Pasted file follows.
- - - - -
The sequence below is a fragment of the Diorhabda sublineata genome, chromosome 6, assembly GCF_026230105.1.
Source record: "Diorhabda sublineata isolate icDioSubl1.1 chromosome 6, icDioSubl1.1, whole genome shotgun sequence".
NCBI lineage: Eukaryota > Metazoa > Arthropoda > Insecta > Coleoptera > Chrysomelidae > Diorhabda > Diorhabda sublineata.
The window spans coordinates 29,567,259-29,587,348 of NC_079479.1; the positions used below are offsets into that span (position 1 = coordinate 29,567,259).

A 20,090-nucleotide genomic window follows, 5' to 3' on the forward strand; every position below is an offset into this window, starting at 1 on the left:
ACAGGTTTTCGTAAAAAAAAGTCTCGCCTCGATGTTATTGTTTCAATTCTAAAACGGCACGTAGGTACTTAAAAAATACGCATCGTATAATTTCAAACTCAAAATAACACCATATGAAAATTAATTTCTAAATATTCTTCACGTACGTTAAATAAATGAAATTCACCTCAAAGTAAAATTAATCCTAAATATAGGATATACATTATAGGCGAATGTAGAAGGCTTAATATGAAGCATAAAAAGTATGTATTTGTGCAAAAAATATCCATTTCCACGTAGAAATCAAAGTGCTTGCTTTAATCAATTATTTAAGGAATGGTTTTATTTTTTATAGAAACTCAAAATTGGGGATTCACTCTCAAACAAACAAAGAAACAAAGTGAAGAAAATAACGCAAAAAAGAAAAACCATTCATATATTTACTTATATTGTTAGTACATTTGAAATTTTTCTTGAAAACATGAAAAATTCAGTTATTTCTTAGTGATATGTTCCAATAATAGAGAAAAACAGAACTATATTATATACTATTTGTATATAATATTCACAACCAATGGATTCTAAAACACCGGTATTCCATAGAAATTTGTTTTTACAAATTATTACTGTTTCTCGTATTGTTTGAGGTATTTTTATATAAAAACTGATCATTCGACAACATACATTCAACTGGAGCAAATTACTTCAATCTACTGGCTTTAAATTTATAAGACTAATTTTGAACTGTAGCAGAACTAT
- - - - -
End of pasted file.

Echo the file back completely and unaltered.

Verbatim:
The sequence below is a fragment of the Diorhabda sublineata genome, chromosome 6, assembly GCF_026230105.1.
Source record: "Diorhabda sublineata isolate icDioSubl1.1 chromosome 6, icDioSubl1.1, whole genome shotgun sequence".
NCBI lineage: Eukaryota > Metazoa > Arthropoda > Insecta > Coleoptera > Chrysomelidae > Diorhabda > Diorhabda sublineata.
The window spans coordinates 29,567,259-29,587,348 of NC_079479.1; the positions used below are offsets into that span (position 1 = coordinate 29,567,259).

A 20,090-nucleotide genomic window follows, 5' to 3' on the forward strand; every position below is an offset into this window, starting at 1 on the left:
ACAGGTTTTCGTAAAAAAAAGTCTCGCCTCGATGTTATTGTTTCAATTCTAAAACGGCACGTAGGTACTTAAAAAATACGCATCGTATAATTTCAAACTCAAAATAACACCATATGAAAATTAATTTCTAAATATTCTTCACGTACGTTAAATAAATGAAATTCACCTCAAAGTAAAATTAATCCTAAATATAGGATATACATTATAGGCGAATGTAGAAGGCTTAATATGAAGCATAAAAAGTATGTATTTGTGCAAAAAATATCCATTTCCACGTAGAAATCAAAGTGCTTGCTTTAATCAATTATTTAAGGAATGGTTTTATTTTTTATAGAAACTCAAAATTGGGGATTCACTCTCAAACAAACAAAGAAACAAAGTGAAGAAAATAACGCAAAAAAGAAAAACCATTCATATATTTACTTATATTGTTAGTACATTTGAAATTTTTCTTGAAAACATGAAAAATTCAGTTATTTCTTAGTGATATGTTCCAATAATAGAGAAAAACAGAACTATATTATATACTATTTGTATATAATATTCACAACCAATGGATTCTAAAACACCGGTATTCCATAGAAATTTGTTTTTACAAATTATTACTGTTTCTCGTATTGTTTGAGGTATTTTTATATAAAAACTGATCATTCGACAACATACATTCAACTGGAGCAAATTACTTCAATCTACTGGCTTTAAATTTATAAGACTAATTTTGAACTGTAGCAGAACTAT